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"Music and Dances of Bihar have helped the state keep the rich and vibrant culture up and alive. Be it the folk dances of Bihar or the little known tribal dances, their grace and authenticity makes the audience spellbound for hours. The dances like Bidesia Dance and Kajari Dance have remained uninfluenced and watching their live performances in special occasions or dance festivals like Rajgir Dance festival, gives us an insight into the lives in olden day Bihar."
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Bihar Music and Dances

Tribal Dance In Bihar
Tribal Dance In Bihar

Swaying To The Tunes

Bihar has always been known for its unique and exquisite culture. And music and dance play a big role in ornamenting it. Though there are no famous classical dances in Bihar, but the number of renowned folk dances and music culture is more than enough to compensate for the loss. The folk dances are mainly seen in three different sections by the experts. One which is mainly based on the songs of poets, second which belongs to adivasis (tribals) and is close to nature, society, and rituals. The last section includes the religious dances that are performed as a devotion to gods and goddesses. The simple people of Bihar use these dances to show their joy or unhappiness. And like everywhere else, there are dances that are performed during many joyous functions and festivals. The history of music in Bihar is adorned with numerous jewels. Bihar has produced musical legends like Bharat Ratna Ustad Bismillah Khan and dhrupad singers like the Malliks and the Mishras.

One can see the performances of these dances during the world famous Rajgir Dance Festival held every year in Rajgir. It happens in the month of October starting on 1st and continuing till 10th. Not only are folk dances performed here, eminent personalities form the dance field perform various Indian classical dances. It is also an excellent event to witness the magic of Indian classical music and instrumental music.

Bidesia Dance

Bidesia Dance deals with the many social problems prevailing in the society. It is believed that the creator of the dance Bhikari Thakur, who was a barber by profession, used funny and sarcastic comments to bring forth the serious issue and still not hurt the feelings of the people. The stories portrayed are so touching and realistic that they bring back the memories of yesteryears when men were taken away as slaves in distant lands and when used to feel in the pain of separation. They are also used to spread awareness among the masses about poverty, poor status of women in the society. Bidesia is performed in theater style with rhythmic language, soothing songs, and attractive music that makes it the most famous dance of Bihar.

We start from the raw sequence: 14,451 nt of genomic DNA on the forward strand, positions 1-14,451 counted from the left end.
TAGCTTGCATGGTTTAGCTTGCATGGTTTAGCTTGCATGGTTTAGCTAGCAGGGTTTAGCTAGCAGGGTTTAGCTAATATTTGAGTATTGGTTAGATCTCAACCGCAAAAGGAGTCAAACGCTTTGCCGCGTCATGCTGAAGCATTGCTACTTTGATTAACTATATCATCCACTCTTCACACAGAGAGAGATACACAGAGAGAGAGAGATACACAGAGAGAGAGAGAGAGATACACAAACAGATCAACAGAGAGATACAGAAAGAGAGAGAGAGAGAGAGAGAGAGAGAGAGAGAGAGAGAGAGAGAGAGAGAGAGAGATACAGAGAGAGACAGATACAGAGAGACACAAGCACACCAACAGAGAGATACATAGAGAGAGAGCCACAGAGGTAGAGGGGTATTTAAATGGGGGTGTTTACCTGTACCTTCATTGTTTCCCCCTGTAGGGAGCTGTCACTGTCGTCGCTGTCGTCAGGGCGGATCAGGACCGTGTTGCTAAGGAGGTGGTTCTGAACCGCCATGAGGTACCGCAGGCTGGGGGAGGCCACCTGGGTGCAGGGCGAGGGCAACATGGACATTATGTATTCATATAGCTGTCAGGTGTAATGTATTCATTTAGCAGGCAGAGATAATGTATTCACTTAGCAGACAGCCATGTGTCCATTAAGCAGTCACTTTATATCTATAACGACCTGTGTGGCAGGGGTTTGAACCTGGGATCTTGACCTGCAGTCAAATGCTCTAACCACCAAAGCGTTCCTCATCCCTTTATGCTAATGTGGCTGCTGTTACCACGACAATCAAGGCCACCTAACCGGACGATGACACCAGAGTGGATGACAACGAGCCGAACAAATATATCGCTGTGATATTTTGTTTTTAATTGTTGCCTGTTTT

Jhijhian Dance

Jhijhian dance is a ritualistic dance that is performed during times when there is absolutely no rain and the land is sun parched. The motive of the dance is to lenify the God of rain, Lord Indra and ask for his favor in the form of rains. The dance is accompanied by a song which is full of prayers to Lord Indra. The participants of the dance include a lead singer, harmonium player, a bansuri player and a dholak player. The dance is only performed by women.

Kajari Dance

After the time of Jhijhian dance is over and its motive is successful, it is time for Kajari Dance. The dance is performed along with Kajari song which is a monsoon song . Starting in the Indian month of 'Shravan' which is the start of monsoon season, the dance is performed till the time rainy season persists. The songs describe the sudden and pleasant change in the nature that has happened and also account the refreshing and relaxing feeling that people of the village feel.

Paika Dance

Paika dance is a form of martial arts dance that is performed in in the tribal area of Mayurbhanj. The dance is performed with shields and swords that with dancers displaying their ability to control these weapons. Paika name is coined using the Sanskrit word 'Padatika' which means infantry. The dance is performed only during special occasions. For this dance, the grounds are prepared with soft earth pattered with oil and water. Men, wearing colorful turbans and tight dhotis come to the grounds to perform as warriors. They stand in two rows and enact a scene of fierce combat. Earlier the specially made grounds were called Paika akhadas which were the village gymnasium where people used to come in the evening. Some people still like to call it that.




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